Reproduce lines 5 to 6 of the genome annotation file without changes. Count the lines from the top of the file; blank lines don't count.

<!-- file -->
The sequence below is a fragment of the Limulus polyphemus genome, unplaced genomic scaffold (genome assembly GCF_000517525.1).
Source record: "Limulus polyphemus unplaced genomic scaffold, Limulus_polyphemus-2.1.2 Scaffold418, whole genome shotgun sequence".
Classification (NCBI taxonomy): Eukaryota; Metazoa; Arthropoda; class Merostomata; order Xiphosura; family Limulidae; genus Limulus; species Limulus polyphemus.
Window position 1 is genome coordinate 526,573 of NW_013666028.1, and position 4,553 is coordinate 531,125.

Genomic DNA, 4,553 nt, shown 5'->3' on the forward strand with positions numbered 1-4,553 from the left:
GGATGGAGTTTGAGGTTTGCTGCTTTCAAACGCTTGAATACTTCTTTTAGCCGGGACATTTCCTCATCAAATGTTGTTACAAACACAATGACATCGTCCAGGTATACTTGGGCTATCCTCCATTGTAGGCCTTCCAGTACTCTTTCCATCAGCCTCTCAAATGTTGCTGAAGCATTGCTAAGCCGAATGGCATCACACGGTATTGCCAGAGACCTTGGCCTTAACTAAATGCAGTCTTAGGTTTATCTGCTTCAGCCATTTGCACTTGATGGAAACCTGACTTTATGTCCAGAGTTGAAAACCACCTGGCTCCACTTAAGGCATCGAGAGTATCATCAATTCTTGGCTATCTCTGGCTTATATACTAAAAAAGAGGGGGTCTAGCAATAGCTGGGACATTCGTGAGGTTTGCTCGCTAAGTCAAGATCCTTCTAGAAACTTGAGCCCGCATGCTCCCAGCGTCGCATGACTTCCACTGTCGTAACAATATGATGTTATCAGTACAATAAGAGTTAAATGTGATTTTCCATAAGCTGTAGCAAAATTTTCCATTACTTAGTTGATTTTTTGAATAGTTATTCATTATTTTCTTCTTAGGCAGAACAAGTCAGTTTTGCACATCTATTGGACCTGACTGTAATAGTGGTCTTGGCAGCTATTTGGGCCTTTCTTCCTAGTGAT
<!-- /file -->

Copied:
Genomic DNA, 4,553 nt, shown 5'->3' on the forward strand with positions numbered 1-4,553 from the left:
GGATGGAGTTTGAGGTTTGCTGCTTTCAAACGCTTGAATACTTCTTTTAGCCGGGACATTTCCTCATCAAATGTTGTTACAAACACAATGACATCGTCCAGGTATACTTGGGCTATCCTCCATTGTAGGCCTTCCAGTACTCTTTCCATCAGCCTCTCAAATGTTGCTGAAGCATTGCTAAGCCGAATGGCATCACACGGTATTGCCAGAGACCTTGGCCTTAACTAAATGCAGTCTTAGGTTTATCTGCTTCAGCCATTTGCACTTGATGGAAACCTGACTTTATGTCCAGAGTTGAAAACCACCTGGCTCCACTTAAGGCATCGAGAGTATCATCAATTCTTGGCTATCTCTGGCTTATATACTAAAAAAGAGGGGGTCTAGCAATAGCTGGGACATTCGTGAGGTTTGCTCGCTAAGTCAAGATCCTTCTAGAAACTTGAGCCCGCATGCTCCCAGCGTCGCATGACTTCCACTGTCGTAACAATATGATGTTATCAGTACAATAAGAGTTAAATGTGATTTTCCATAAGCTGTAGCAAAATTTTCCATTACTTAGTTGATTTTTTGAATAGTTATTCATTATTTTCTTCTTAGGCAGAACAAGTCAGTTTTGCACATCTATTGGACCTGACTGTAATAGTGGTCTTGGCAGCTATTTGGGCCTTTCTTCCTAGTGAT